• Value-added Medical Education:
    How Can Medical Students Meaningfully Contribute to Patient Care?


  • Jed Gonzalo, MSc, MD, Associate Dean, Health Systems Education, Associate Professor, Department of Medicine, Division of General Internal Medicine and Hospital Medicine, Associate Professor, Department of Public Health Sciences, Penn State College of Medicine


Upon completion of this session, participants will be able to:

  • Define value-added medical education.
  • Identify challenges for medical students within clinical learning environments to contribute to patient care.
  • Highlight several examples of pre-clerkship and clerkship roles that can potentially add value to the health system.
  • Identify the intersections between Health Systems Science education and value-added roles and tasks.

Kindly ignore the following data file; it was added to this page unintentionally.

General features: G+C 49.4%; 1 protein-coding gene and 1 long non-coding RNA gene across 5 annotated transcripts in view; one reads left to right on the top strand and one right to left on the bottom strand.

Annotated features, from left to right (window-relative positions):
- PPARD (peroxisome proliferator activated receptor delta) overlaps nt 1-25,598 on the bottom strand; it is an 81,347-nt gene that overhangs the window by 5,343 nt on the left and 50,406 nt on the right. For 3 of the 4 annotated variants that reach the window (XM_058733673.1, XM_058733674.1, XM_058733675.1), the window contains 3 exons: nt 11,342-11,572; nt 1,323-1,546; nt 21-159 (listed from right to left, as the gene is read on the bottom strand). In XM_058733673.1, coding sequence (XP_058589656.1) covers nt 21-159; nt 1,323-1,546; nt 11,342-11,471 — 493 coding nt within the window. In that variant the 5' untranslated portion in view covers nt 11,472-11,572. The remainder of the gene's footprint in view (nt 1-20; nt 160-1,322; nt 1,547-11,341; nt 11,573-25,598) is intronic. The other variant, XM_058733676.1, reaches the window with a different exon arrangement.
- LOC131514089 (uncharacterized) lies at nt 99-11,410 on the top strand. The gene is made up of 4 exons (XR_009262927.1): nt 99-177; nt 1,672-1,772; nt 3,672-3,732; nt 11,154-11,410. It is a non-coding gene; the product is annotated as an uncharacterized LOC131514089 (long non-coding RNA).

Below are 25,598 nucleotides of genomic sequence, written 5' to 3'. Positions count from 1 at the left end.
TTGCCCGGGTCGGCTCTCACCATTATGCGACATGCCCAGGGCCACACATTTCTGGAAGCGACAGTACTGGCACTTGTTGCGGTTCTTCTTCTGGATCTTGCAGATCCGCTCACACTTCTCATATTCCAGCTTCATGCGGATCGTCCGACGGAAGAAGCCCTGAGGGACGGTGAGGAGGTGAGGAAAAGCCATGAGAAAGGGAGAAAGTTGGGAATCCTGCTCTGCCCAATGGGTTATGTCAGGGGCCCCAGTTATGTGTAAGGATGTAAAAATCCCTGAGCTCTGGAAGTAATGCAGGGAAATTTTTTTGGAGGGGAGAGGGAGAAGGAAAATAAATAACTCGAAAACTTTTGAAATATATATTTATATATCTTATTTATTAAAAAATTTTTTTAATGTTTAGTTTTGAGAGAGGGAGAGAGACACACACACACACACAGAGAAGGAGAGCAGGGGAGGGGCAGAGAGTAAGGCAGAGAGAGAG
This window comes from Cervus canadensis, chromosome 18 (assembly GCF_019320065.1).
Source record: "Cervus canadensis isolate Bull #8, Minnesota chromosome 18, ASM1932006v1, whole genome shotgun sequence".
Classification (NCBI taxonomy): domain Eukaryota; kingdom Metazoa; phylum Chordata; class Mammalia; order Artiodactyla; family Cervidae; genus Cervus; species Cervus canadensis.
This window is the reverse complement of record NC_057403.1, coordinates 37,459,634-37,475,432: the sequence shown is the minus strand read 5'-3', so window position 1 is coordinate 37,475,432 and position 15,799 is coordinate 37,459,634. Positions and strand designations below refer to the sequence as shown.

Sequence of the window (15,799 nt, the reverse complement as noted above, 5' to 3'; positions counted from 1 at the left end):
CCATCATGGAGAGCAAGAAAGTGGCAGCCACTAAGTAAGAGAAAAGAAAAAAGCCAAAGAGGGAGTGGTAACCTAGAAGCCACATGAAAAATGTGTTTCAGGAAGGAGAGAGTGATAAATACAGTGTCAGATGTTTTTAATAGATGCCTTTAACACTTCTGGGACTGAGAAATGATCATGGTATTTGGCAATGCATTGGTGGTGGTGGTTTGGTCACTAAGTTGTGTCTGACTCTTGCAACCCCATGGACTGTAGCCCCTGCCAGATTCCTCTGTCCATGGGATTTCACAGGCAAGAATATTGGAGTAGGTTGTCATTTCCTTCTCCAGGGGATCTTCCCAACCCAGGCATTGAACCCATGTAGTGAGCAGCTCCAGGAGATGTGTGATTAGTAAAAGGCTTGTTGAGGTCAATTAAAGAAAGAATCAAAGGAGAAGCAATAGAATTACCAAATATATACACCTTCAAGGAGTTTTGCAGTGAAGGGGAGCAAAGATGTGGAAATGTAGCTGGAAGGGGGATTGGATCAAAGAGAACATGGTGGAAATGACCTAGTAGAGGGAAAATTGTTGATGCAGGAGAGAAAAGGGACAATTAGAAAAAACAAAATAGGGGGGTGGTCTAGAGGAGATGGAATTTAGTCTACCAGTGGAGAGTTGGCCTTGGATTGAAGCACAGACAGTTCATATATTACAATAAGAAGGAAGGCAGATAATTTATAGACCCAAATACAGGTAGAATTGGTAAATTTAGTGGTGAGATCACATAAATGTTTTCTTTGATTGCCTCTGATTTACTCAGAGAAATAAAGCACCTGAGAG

Well first time for those of you who are good for the first time today this is our first Dean's forum and a couple of years since we've had our game so we're very excited to reinvigorate it we over the next two years our sessions will focus on health system science to give us all familiar because this is one of our games priorities integrated health system science into our medical school curriculum and to meet all the things that we do and we all know that it's not really fair if we try to convey a message to the medical students and residents that we ourselves are not very familiar with so we know and fully recognize that faculty develop so without further ado I will turn it over to Dean Lierman to introduce thank you dr. wicker so welcome back to those of you who had the pleasure of joining us for lunch today for a wonderful overview of the history of what is now become become known as Health System science as it's a pillar of medical education and to those of you who weren't with us for lunch today I will do the brief briefer version of dr. Gonzales embarrassingly long introduction from noon so he is currently an associate professor at Penn State College of Medicine where he is also the associate dean for health systems science education the brief version of this bio is that he went to University of Scranton graduating in 2002 in biology and philosophy got his MD from Penn State in 2006 completed his intro medicine residency freslin C or VI Deaconess Medical Center in Boston earning the sorts of awards and accolades along the way and then went on to do a fellowship at the University of Pittsburgh and general Pro medicine and medical education getting a Masters of Science degree in medical education and clinical research joined rejoining the folks at Penn State in 2012 where he was very rapidly through the ranks to his current positions fun fact in the last 24 months just 24 months probably 23 months to be honest how many publications has JIT head anyone want to get someone's club meting him right now you'll have five more so that's we're good with good data he's been a busy busy colleague twenty publications in twenty four months in journals such as academic medicine journal of general trauma medicine and others so we're very very grateful that he's given up his time to be with us for not one not two but three talks and the this session this afternoon will focus on a different aspect of this one that we think is really it's intriguing because it gives us a lot of creativity and how we imagine creating an experiential learning opportunity for students that may add value to the health system so very intriguing that instead of given and taketh away that it it helps both so we're very much looking forward to your session Jen thank you so thank you again for having me at an awesome day it means to lead people hospitality 1/3 away and for embarrassing me on that introduction I really appreciate that so I really want this to be about you about your school nights and my evaluator vote so we had a few questions at noon time trying to reverse that - so you're gonna I'm gonna be asking you questions so contribute I want it to be more about helping you my told the designers I have told cherry before like it would be if I left here and I didn't have any impact it's not influencing your work that would have been a disappointment for me so I really want to help you so you've got questions and I think the group's out of a meeting today I'm being very honest Sam getting on an airplane tomorrow I will tell you the skinny on the challenges that we have tomorrow sessions on the challenges but also the really interesting concept that I think has been around a little bit in the literature for 4050 years really as ready to be articulated in 2014 then you see a number of publications and now we're writing the textbook the textbook should be done so here's some of the objectives and will define value-added identified challenges seventy-eight examples and pre Clarkson and clerkship phases that's how I'm kind of breaking that up but again I want it to be about you how this can be you can develop your value-added role they just wait if that's task force submitted their report to the amendment on the beat and then there is value added volts and developing a new type of model for your medical students so that's the framing I want you to be thinking about that's what I wrote up here but keep it here in their mind value edit roles yours full of minutes and what are the opportunities what the opportunities you see is some work walking through some of this boy that's a nice idea I had about this clinic work in psychiatry diamond communi medicine or in the community and then we're going to go into the challenges some of me we're talking about concept but I want you to be thinking about opportunities and challenges have you comment on those negative something the way that everything teams think about how you can actualize this so here's your first stop point for our medical students an asset or a liability in the context of care deliveries I have liability in quotes because they don't be legal liability we want from the profits where we while I was but this a end to the brand spend extra time of going over various issues trying to explain some occasion or advance so like I thought they ended tell me more value added to the team much of the we're teaching that you wanted to provide to the students but also directed raises and elevates his academic lens on the whole process perfect that was up that's the main finding in a study of 99 about the value of medical suits other thoughts gotta go for asset can people they used to be more of an asset when they could do one and then we went to this pitayas than where they could do anything and we're starting to come out of it and like write notes that I don't have to we do the know I mean I supervise what they're doing and to check there behind them that's a that's a time you know comping a patient down that st. just because they felt that the liability comes in only when they really can't do any of that and that was purely slowly death I have to teach them what's your specialty become like GYN oncologist so could you just compare how long have you been a breakfast say ten fifteen years ago you're you compare and contrast a little bit about the value that students brought to see here two thousand two thousand five now how has it changed they did a lot more Batman I can't use their notes they were around so if they are around morons very aged I 20 gone around is my tribute to the hours call Paul must be more alcohol I know some of the educators here told me there's not a lot of call taking about medical students here there's a little bit but that's a trend in many it's a little bit to sort of get a taste to them but it doesn't give us the taste about that longitudinal presence on the team one of my colleagues who were preceptors and more in kind of a private typist mode they liability because some of the issues that he just talked about plus just the Tama factory based businesses please I have a student is going to be an office tomorrow consider EFI Dutch best the downside I would look at it because in a sense this is what I hear we'll pay you view is an accent that's told you have a student as an S I think it's it keeps you on your toes for the day to kind of study the patients that I'm seeing that they will more care to remain forever yours there's this access value keys around this milieu of academic discussion crap I got to be on my toes because the learners there versus the liability because it's going to slow me down our new generation that this process flow is not really great there you can feel the tension that's existing and a lot of people would say what to abuse em all right over your name it's a little fluffy that responses a little fluffy when it hits the bottom line I've got on our community educational delivery to way too I think we talk about how systems for example health systems and our medical students they're going to hopefully bring with them a different set of knowledge of perspectives that potentially their preceptor remain on our share value so we also have that bottom-up educational for summarizes patient care or to the academic session probably took both aspects of that mr. smart thinking we we I've said earlier I mean under appreciate and they would be sought-after prizes in the workforce here we bring him in stick them in a room for you stay sick one or my money and then we'll see shows we don't do that but partly we do it what's a piggyback on that students can often identify areas that are blind spots so when you're in agent care for years he cares to develop so her skirt was changed behavior change of chronic disease management why is it chanax not coming control diabetes is this person having so I planned them to be a great asset in primary care with providing the conversations that take longer and then had to do more with they can come up with some fans balance an asset a liability it depends which metric you look at or which outcome you look at the data would suggest this is work from Judy shadow pen knowing the general 986 a couple other studies that having a learner and clinical stage for half-day it adds 30 or 60 minutes to your day so from a health system perspective from an RV you generation perspective you probably do take a hit unless you're in a longitudinal relationship over time one of the main argument for allowing season-long purchase over time is that they're embedded in they become part of team a trust develops and year on month three four five and six and over time you're kind of more for good walking but this challenge of whether or not they're a better reliability most people would argue that medical students are a liability web analysis flow and general revenue generation standpoint you can disagree you disagree though I mean that's what most people would say and what the literature is really spotty it's not a lot out there but that's what spawned this definition of value out of mind conjugation experiential roles for students and practice environments that impact patient and population health outcomes costs or other processes they're also enhancing their learning I was even talking working your background I remember asked in the question of the group and there was no more winner a guy who was sitting on the ground research there absolutely fantastic and he went off for two minutes and how much we make an impact report phone his wife was sitting next to me she tapped him on the shoulder honey you do realize we map out your week and if you're what learners on Wednesday we will need dinner together exactly I make dinner for 9 p.m. 6 p.m. so within his mindset like this is part of my job and identity but his wife is the one thing if there is a as well give me a moment to take the stand this is a cost-benefit scorecard that we built that's in one of our papers how can medical students have value this is a couple years old at this point I think and it is potentially something for you to consider a new build your goals this is where you wrote the paper because we wanted oh so we're thinking about building the program's to think about how they can add out your comment about added value there there might be something in here our educational system that value that doesn't necessarily neither having value to rotation out that's in a different box so maybe you're a tactical patient outcome maybe you're impacting the educational environment or the health system maybe maybe the health system you you have I heard from your clinical chairs last hour that here's one your primary mission this community health improving the communities so there is a value for the medicals will be thinking about having learners in roles that are doing country for for the estate's amount of community and it brings this positive feel that the medical school is part of our community and trying to fulfill that mission and might not know about patient outcome doesn't necessarily move an educational piece but it might be wondering about a community's not sure there's all these couple of times today and curriculum development one wants anything here a minute you put something into a curriculum something has to move and come out so same thing with the value equation if you're gonna invest time here you're you're not invest in time and something else that needs to be thought through now they're bringing another value the concept that one high end care I mean I told my family if I ever get sick and I can't speak take me to a few but why what is the differentiator in our community of scholars because they challenged me because they thank you I tell people our plan is to teach you need to know what you're doing or you should know what to do you know so it's a higher level of understanding or morals more secure I hope that's right but there's not a lot of data to suggest that that's necessarily true I'm not sure how to do that study by the way but I agree with you in German so here's some of the work about how the learners can take on new roles to test I'll sort of they might have new versus old because I think is the first differentiator there's different ways to look at value-added rolls its current roles that already exist current preceptorship plates been said that evolve and take on new new tasks or it could be a totally new build in a brand new role that never existed old versus new so this is some of what medical educators and systems leaders came up with a couple years ago about how learners can add value could be in the direct patient care box are they really taking a robust history they're doing it for didactic purposes are they really doing it to add value to the care team maybe they in the other medicine consults really smart if we organize the structure of the curricular experience that they can add value by providing evidence-based how we do with our fortifications like this right now a lot of agencies that do we allow our learner to educate patients or to be advocates for our patients at this time a discharge and a primary care plan I mean do we really do that what do you think kind of interesting I think it probably depends on the institution but I think that one thing that is but some of it might be a sort of a cultural self-fulfilling prophecy but if we've if it's our familias that you know over time the students have gotten over that well mark lines and swords taken out of some of the station care then they potentially go in not either or not understanding or not feeling like they can contribute and then so they aren't it's uncomfortable and difficult to get in there exactly and so they might be united in their sort of marginalizing themselves and that sort of continues especially like you said that they're not integrated into the team they're not a trusted team member or very own identity and they're only with the service for a week or so they'd hardly be able to get in there and leave Bildad but I think that if we had set tact and you remember in medical school the students key they convicted me more baby chuckling Paige talk to the new mom about some frequently asked question you felt really proud of being able to do that they're setting all the sudden for the of all the rules it's how we structured the experiences that I think many people would argue that were falling a bit short we can structure them in the certain ways to enhance that value add and independent language for the setting a box for the terror center they don't meet our new goals that's where the patient navigator program comes in which I'll comment on second Penn State we've pilot in all these these are programs that are going on at least thirty forty med schools are piloting to some degree this metal box at the Carrick centers I'll highlight the say pianist this is a role that we gave students that we've embedded in emergency department we taught them the act of illogical observe leave your assumptions at the door go into a clinical space observe and take your time immerse yourself into it and identify what gaps you see for my patient care identify gaps and they come up with themes on patient experience we emergency they come up with five things on whack care is failing in the emergency room and they're drawing pictures of there's a big tornado outside it's really quiet in here and they identify what it is and we submit it for one of the national conferences and I walk up to the poster and we have it up all the results here there's a poster here from a West Coast health system will hire ethnographers a $250,000 and those Veritaserum with that kind of documentation screen and they will say on darn results are smart and if you think they didn't learn by going to artists really see the patients experience from that state from analyst or an ethnography we argued a just right there learning by immersing but it's how we structure the experiences that allows so that's another this a pilot that's going on and a couple medical suppose this idea that we're working on in at Penn State in a fourth year of building a fourth year elective this idea that I learned from the embedded for the medicine service or a team and their whole job is to be this part of the team but your job is to find the value pieces quality over cost what's high cost on this team that can be curve PPI use medications laboratory results what's a patient safety issue and that transfer for emergency medicine the medicine they identify that how do you how do you submit that the state earthquake their job is to be the chief of value on that service so pilots going on in some med schools if it's gonna go well but those who were electing in I don't like that the population health manager one may know is positive that you're talking about scribes to deploy it had a couple of freshmen clinical students who were scribes the Canada gunnery school and it is appreciably different in the first week in medical school the language of course that they know but then you want said that thought because when I get to the mapping I say eighteen point about valuable it's like a new one for building and these are not to the learning each other so foreshadowing ancient sense this third fella that we talk about at noon to me is opening the door for us to shine light on a new learning agenda to learn about insurance and policies social determinants of health so the question I ask when it comes to scribes or the Fordham program that focuses on EMT services where is the learning mapping to I think there's a question if you need to think about here whatever experiences you notice what's the intent of learning because medical scribe is quite different than the Met navigator this is my main conceptual slide this time some way in a languor of communities of practice model but for me it really summarizes everything that we are we talked about it so on the right is this theoretical hugs of the clinical community of practice patients at the center of interprofessional care team ideally integrated working turning on all cylinders for that patient but the medical education paradigm the two main experiences that we have our preceptor ships and service line so two requirements by the LCD service are been around 4050 years according to recent issues 400 name that but there's a chasm between like we call the mini imam khomeini position model that you place every the experiences than you over time they can grow into the physician you know in the clinical community of practice where they're expected to do diagnostics and therapeutics of the traditional physician will naturally there's a chasm at iron because we don't expect the first medical students and prescribe will you know related to the non follow for the past their supervisor time so by by the fault the traditional model is a time capsule we can't get them into fits into the clinical community of practice so why does it matter because this is where the learning happens you gotta be a legitimate participate in the work because the minute you legitimately participate in the minute that you're active selphie need to not work better empowerment to engage in it and then learn from it goes up hope you're following but I'm saying you need to catch a ride yeah and so how do you get that to the right this is important for traditional doctoring biomedical skills like yes but especially early on I came to the right because that's where the learning is happening so that's where these value-added roles are coming into place learners to the right and that's where we go first navigator program it's not highlight without glue we want the learner to get into the hub place them here in the position note a monk - we don't want to do that but we click place them here these are smart people so Harold Freeman was a breast cancer surgeon he's known as the founder of patient activation he practiced in Harlem he does not practice anymore he had female patients to his clinic but upholstering recitation you cannot take them to the other and out of frustration group here to journey into the community into their lives that I'm packed why why they coming to me so late and how can I help them and what he identified was the patience in education they need psychological and emotional support they need facilitation through a very fragmented healthcare system I mean there's a breast cancer screening trucks that are two blocks away but the female patient is two blocks away she's still coming in with advanced stage one so up spring the patient navigator not need a medical you start an oncology once hid primary care we took that model modified it and made a student program learners embedded with patients who are in need of help we don't link them up with patients who said yeah I'm one to talk I love doing events they come over I'm not saying that's not important but we're linking them up with a position who says you know I'm really worried about this patient because they have not shown up to their last two appointments or a physical medicine a rehab clinic that says we're discharging this patient home they're on crutches in a week and now they're in a wheelchair I need to make sure their home is safe learners can go in and do the safety assessment if we teach them they can add value to that they can do some of this this is conceptually hard for some people I'm just acknowledging that I've been around walk for seven years on and it's tricky but that's our program that's what we try to do and this is just a pictorial of our map this is south central Pennsylvania Hershey is where our our Medical Center medical school is we've got 16 sites there for in Harrisburg which is a remarkably underserved city and so is 11 and 40% of those patients in Lebanon and Lancaster [Music] all launch of 42 medicines is the nominal affair they get enrolled within a month to 8 to 12 hours a month from September who men and their lengths of the patients 96% of them are mentored by the non physician safety 6% of kovin position so we talked this morning about interprofessional education practice it's happening in the clinical site they're learning from the care coordinators socialization and here's a family they make about the time the clients reinvestment you notice that's right cetera I think these are up there in excites these are not community based organizations from a service army claim these are sites within the health system not so you walk in the excitement say here's an idea that we have they would get engaged with us everyone's saying yes I mean by Oh March everyone saying yes we see this as an extension of our clinic of providing value to our patients we will engage and it's remarkably tricky intrude if they see the alignment momentum all they want to do it so this is your six our students have navigated 25 at the basement 2500 I think the membership probably up 1,000 just really hard to track them with mmm ends and these are patients who need help so think about that population health determinants for Penn State Health these are the patient without merging not into things any thoughts on this reflection stuff but I'm sure that you have gone through and what scented you described a lot of time not only in place but for training I would imagine together what did you guys end up giving up yeah this was a paradigm shift for our med school weekend Kirkham demomen one on one so when partically a new education being start in 2013 and she believed in self-directed learning so we wanted a couple years earlier students were on classroom eight to four she did away with that it was it was a significant upheaval and said in the afternoons this is where the self-directed learning and experiences are going to having doctoring course patient nap so that's for the space came and the courses needed to pare down what they were teaching in lecture based formats big big change the classroom pieces because this is running in parallel with the course that runs two hours a week so that time we had a little bit of a two progenitor courses that existed before that was probably a quarter to a third of the time of the other two-thirds of the time we had the makeup and the other courses that unit to pare back this was a significant huge dose by the way I said it this morning Penn State we're at the we're at the far end because we are all in on believing in this but it is an investment talk about this but one thing to the my head we need to talk about city students with risk came out for the first year and a half and any kind of that figured out so it's more accessible to patients students go into a house with a patient and they're they're doing they're watching pornography the computer how do you deal with that they face occupation on the thumb and they suggested they're suicidal how do you deal with that the things that caused angst for me there windcliff members and if you're very clear just like a student who would go on a clerkship to the emergency room they tent and okay don't see that person they see that patient and they're worried about that ideally there was an evening arts there but if they're worried there's an untrusted that I'm supervising with you that we got to have communication same thing that if there's any issue teaching about the red flag scenarios go to your mentor immediately there's a pager there's a phone number there's a process I wait you have that figured out you cannot predict every minute it happens less than you think settings so I introduced them I was interested as a student so it's sort of what you know so they have a sense of responsibility and also a patient's they want them to grow into so yeah the attendant as a mannequin has been always tell students like you're pushing that forward and I just want to highlight this this is how some of the work is evolving this is some of the tension and also the opportunity this is the traditional sub for district the blowout effect I believe has we generally generally agree with that we know that there are 23 plus social determinants of health that are associated with poor health outcomes I know what you know - did you when she says 25th 2013 5 social times we hardwired into their assessments with patience and then they're in a doctoring course that is right at running in parallel with them and they're teaching everything in the pink box cause extension but what I think the program is doing what helps us design is doing and what we bag I have older than these are you climbing the social history and example out of Kaiser Permanente Kaiser Permanente does this right now they if you read the new six months ago they partnered up with this program called unite us these are physicians identifying the social determinants of health if whatever they say it's food insecurities there's only referral right in the EHRs in this program that outrages into the community fighting physicians are engaging in the blue box and I would argue that 95 percent of what we do right now in the clinical sphere is in that pink box you can disagree early this is what's so exciting we should this is patient senators you can make and I said that today it says that this patient center he can be but this is just some of the preliminary data and then the students are identifying so this is a portion of all those logs they're identifying what these gaps are in their patients which are working with the navigation and look at this learner there's a question about learning so if you ask a learner what they learn I don't know what they're gonna say when you look at their reflection in their blog I do know they're gonna say I'll show you slide but there are this is important points that this is what they're identified as our mantra professionals health care professionals identifying asthma patients like a spotter so it's trying to pound on the educational method each SS has opened up the door for us to begin to think about the learning agenda which is what's most exciting I highlighted the three pillars today if you have humanities as a fourth pillar it's a fourth pillar that would go there so where does the learning evaluate our old master so what are the students learning is the plane right back to your question it's gonna say that we just last year this is an evaluation from all their what they'll tell us from their reflections and all their deliverables clinical medicines at the bottom because it's variable but that's not the role or program you have a doctor course for history taking disability our goals are this that's exactly the point it the purpose of this program is to map for the system learning person we're not trying to tackle on cardiac auscultation different course UCSF blends it all together you know Catherine Lucy goes from Ohio to UCSF get a seven million dollar startup package you build a program we build a network of mentors and you blend all the roles together with one coach and a half half a day a week for your first time here and you're there and you're learning all the four colors it's mapping to the cosine cosine so there's a little vignette just because there's another piece of warning which I never anticipated I got back to your point about their learning so the first-year medical students the patient navigator in the PNR was assigned to perform a home safety assessment for a patient pending discharge he failed to attend the scheduled appointment with the patient which was uncovered after the social worker the next week talked to the patient I see some laughs in the crowd when confronted with this information the student communicated that was not clear to him about the expectation for the experience trust me it was very sweet and we saw these things serve to happen happen in the first year we weren't sure how to unpack that now we're six years in like we know how to present these events by placing them into that right side of the political community of practice that right side circle not on the left they can hide in classroom side and they just have to kind of show up to the small group and they there's an attendance piece when you place them into the critical community of practice here's what happens they get a little stressed can they wear a white coat when they're supposed to wear a white coat are they using the right language are they documented are they documented appropriately are they communicate limitations a student who reads a charter goes in to meet the patient for the first time it says view of a cancer diagnosis happened two weeks ago the patient was not told they had a cancer diagnosis they don't have a diagnosis of cancer there's an abnormal finding on a CT scan so there's this little bit on these many stresses that happens for many of the students within two months we our program can tell you who's going to perform poorly in your clerkships from this program you say the clinical chairs for the review the progress committee they love it because it's early detection and it's professional development and many students just need to be tweeted back on track and we help them pants it successfully certain other ones there they're having multiple blips and instead of seeing it and maybe not even seeing in the third or fourth or fifth rotation on a clerkship we're singing the senator so that force us to make these EPA's and trustful professional activities for patient navigation I know David and the report talked about transitioning the clerkships because this is why I think we'll see them learning at back to the point this is a blurter old accordion that our early immersion demonstrate to us it can do this developmental work continues document act profession thoughts reflections on most so that exam please escape that's a huge professional I just had a conversation this afternoon similar issue at the GME level you know that's petitioner powerful offense did show quark your assignment and he didn't show up to your identify that behavior here what's that leading to the remediation or is that leading to youth learn and this person's not professional you can't before I'm gonna be pointed for a second so let's fast forward three weeks it led to something really good no matter what the outcome is so I don't know if they're all different so it might be remediation you talk to them we put them through a professional learning plan and maybe they're not on the radar in any other courses and it's a one-time thing they talk about you know uncover it you know okay let's split monitor let's watch this there's some oh he he did this and he's other to course and it's an issue already I think medical school acting proactively monitoring professionals and issues and maybe not professionally developing when they do occur this is what's happening never anticipated this first year by the way I thought it would be all mapping the systems on communication everything you saw on another slide this is probably the biggest battle there's a national conversation about how to provide offer extra benefit students we poured the end of medical school before the comfortable it's a nice idea but it's really hard to do unless you make an early identification of whatever that might be so it may not lead to immediately firing but it'll lead to a student a quicker decision point and that decision point after some remediation efforts could can help identify the students to go on into that off-ramp status so yes you say I think I think whatever the outcome is it'll end up being better than not going on it that that's my point you may comment on this the future so what is the infrastructure required by which to roll this out and away from the mentorians new is going student going to call when rubber meets the road what is the support as far as cleaning up all these things [Music] I'll just give you a quick response of our doctoral program has 20 mentors to 20% FTE per minute and do the math 20% the math program the mentors really [Music] billing and pro bono work to get it launched now we have money $75,000 there's 1.2 million for the doctorate program 75,000 for this just to highlight some of the challenges that exist in a program like this empanada Jefferson modeler garrison Jimmy Kimmel Medical College model marker program for their program for twenty to sixty students and the first thing I said was you need an infrastructure they're doing is I'm pondering a monthly they got five times that amount they have huge hubs where they send out this challenge okay so this is your report that was submitted by the HSS task force I'm just highlighting that this is your turn now by the way this is about how to confed the navigation experiences allowing students to follow a patient family longitudinally and ideally would transition one of the courses this is a suggestion that's not getting too dated right so I guess the question for you is here a minute or two talk to your neighbor and maybe just talk about what are the potential opportunities everything you just learned about value-added roles in Roanoke so what did you need what what can be built here talk to your neighbor comment and of all guitar very exciting No what is here seventy there's a group in London called the healthy brunette Valley that is using community navigators already to kind of feed patients into a hub and to make them up with assessments I think that that which is kind of already a perfect situation words and therefore the students maxing out what's the clinical seven clinical sites like a lot of this is homes I mean these guys are community navigators they do have I think they're planning an FQHC and I just want to highlight that Florida International University School of Medicine has a program like a great program family program nodding the clinical community of practice and budgets it's based in the home so I'm not I'm not putting a formative judgment I'm just highlighting the community of practice model and the difference is living this here to argue to place rather than a food pantry versus gone for home business versus being a clinical community of practice we can do home business and go to the food pantry I would argue for this but these are some of the things that I'm trying to decipher out for you as you think more of the rules you're wonderin third are itching to get into a credible study period and they want to be able to interact with patients with interview skills or something school exam skills but by year two that may be a good natural to home on time because they there's two parallel programs and to me I would like to be more anyway so we're fighting them at least at one point two million dollar program six four years new program but how do we integrate the social history and that's just one bridge so we're trying to in fact have the assessment plans look different she's an early innovator here in life so I'm just saying that set a positive synergy because there's a lot of synergy so in your developing the patient navigator program I think one of the things that we were just talking about is did you did you do a means assessment from those clinical sites to see because I would think that we would have to start with what are the needs that students could fit first so what are the needs we have a student fitted and how are you know sure that that's the right match episodes but we wrote two papers on that ones in the American Journal of medical files what my learner's can do and then the other one is in a public health Journal primary care public health journal about what are the gaps in care for vulnerable patients those two papers directly address that the whole program is built upon those results because we're debt we're trying to align it's interesting because I would want any new places and there was a family medicine clinic minutes in soccer work because I'm on clinic that day I need to be right downtown Harrisburg they never have using my product five minutes absolutely I can see how students can add value so there's a paradigm shift some of this traditional mindset on how we think student wolves can go about that you kind of have to tackle a negotiation the patient and continue to talk to those folks who might not have that mental model as leadership where the things that came up like to stir things up a social history question and then identify those on those systems with restructure certain to find the resources to address those things it was that challenging I guess in terms of the system so you sort of identify it in the navigator program but where there are their definitive resources and identify all of those there are social determinants or different challenges it's interesting beyond five years at Penn State focus on social determinants of health and they're building platforms by which they are asking the question what's the incidence or what's the prevalence of these social determinants of health in our patients and somebody invited me to a meeting I showed them data is how do you have this data so let's talk we tell you about it our firm had it for six years where the only mechanism the Penn State Health on this scale is 4,000 2594 4000 that are identified and the system didn't even know about it so how to act on that it's on the agenda we're nowhere near KP this is a 2025 2030 agenda but we're trying to raise awareness and push the system and they want to go to it they're just not sure how to do I had some questions here about student gaming tomorrow 7:00 a.m. session it's all about the challenges of HSS and value-added goals it gets a whole session I just told her that I knew that I I never thought a good part of the papers that I would write six years ago which would be about the challenges but it was so thick I need it I felt the needs unpacking I was unpacking it anyway in the job like I said what I felt I didn't do it systematically it's that thick because there are challenge and it's a complicated thing but here's one of the theaters that wrote the key issues I'm doing that soon engagement is near the top I would say it's variable students many students elected some students don't you can have the best model primary care clinic great example primary care clinic great mentor so you need she actually gets paid to students work for thirds that it's the most amazing experience to students command and say this is a waste of my time so the curriculum committee doesn't mean whenever you should improve the site is a lot second its view the bowls let me show you the work that portfolio work they're doing here's two students who are in love with it so let's have a more do you come about what what kind of probably really wanted question there have you look at the impact of this the students perception these ones their preference no link yet down the road people have suggested that me then what's your hypothesis even for that one whether it profile or something completely here's my micro page I haven't thought about it one to ten seconds I've had I've talked to me this morning on a student company said I wish I was at Penn State College of Medicine surgery med school because it's is some stuff doesn't mean anything doesn't mean anything for surgery you don't I can check our educator most are surgeons because they are believers in a patient of a knee replacement they can't be wrong transportation or access difficult Erica we represent coverage so they care about that I don't think especially specific to me I don't I said this worked four or five times today this grills afaik the mindset I think that spans specialties but those with a growth mindset my dream would be that we were able to detect and identify people with both minds that before we accepted in America they're assisting citizens students who cannot and they are rock stars and there's certain other ones who have fixed mindset and some people would argue with that apply health care is aware that we have generations of physicians is a very points of common generations and physicians who are expensive and that's why we have important I'm totally not laying down positions but how do you improve that system you change their positions in the actually educate them and what the financial purposes and then we won't think a limit to the system I mean you can blame it on a fixed motor center you can blame it on the way that we have thought in this country to develop our workers and some of the other is canal to death on these young people to try to become physicians and you can't fault them for having a practical mindset and that I'm certainly not and please I'm not blaming anybody I'm trying to highlight the factors in this system of the issue that we haven't played anything so I think the fixed ice met plenty of students who have growth mindset you can engage and have jet dollars I'm just highlighting that they're not see they're not usually the same they're inherently different about you them I see system citizen searching system system memory card ox whoever likes it but it's a fascinating concept I think it's as I said today's need professionals in the health care system citizen those who want to care for the health care system that were in because it's part of our job we care about cost care a lot of movement so we co-create was isn't this thing I feel like I I feel like I might get preachy but this is what David her concept to think about any thought about it goals comes out of work this is over 10 years old care continuity an impertinent we try to do is navigate some time for but Cochrane they would care this is revolving to our patients you look around the patient that I don't have a follow-up but you're not seeing them enough times gotta have some continuity with the patient's illness course you got a continuity with the curriculum how does it map to the learning support stem acknowledge them incentivize them to do that work and if they're in that relationship that's where the trust is gonna point in the lining of habit today the International Association of medical science educators is going to have a five session series for those lines the system science directed by Mark said it starts at noon his biggest hoping to gather force with his comments on the country we have a institutional subscription so I'm going to take all of you on work early on are read from the sign-in sheet for the food and then we're going to make sure that you get the the series you become to the Mets go watch it with us please we have to walk before you can watch the office longer to watch it so it would be starting with March the how much did you miss it 11 Eric I've always been something out now.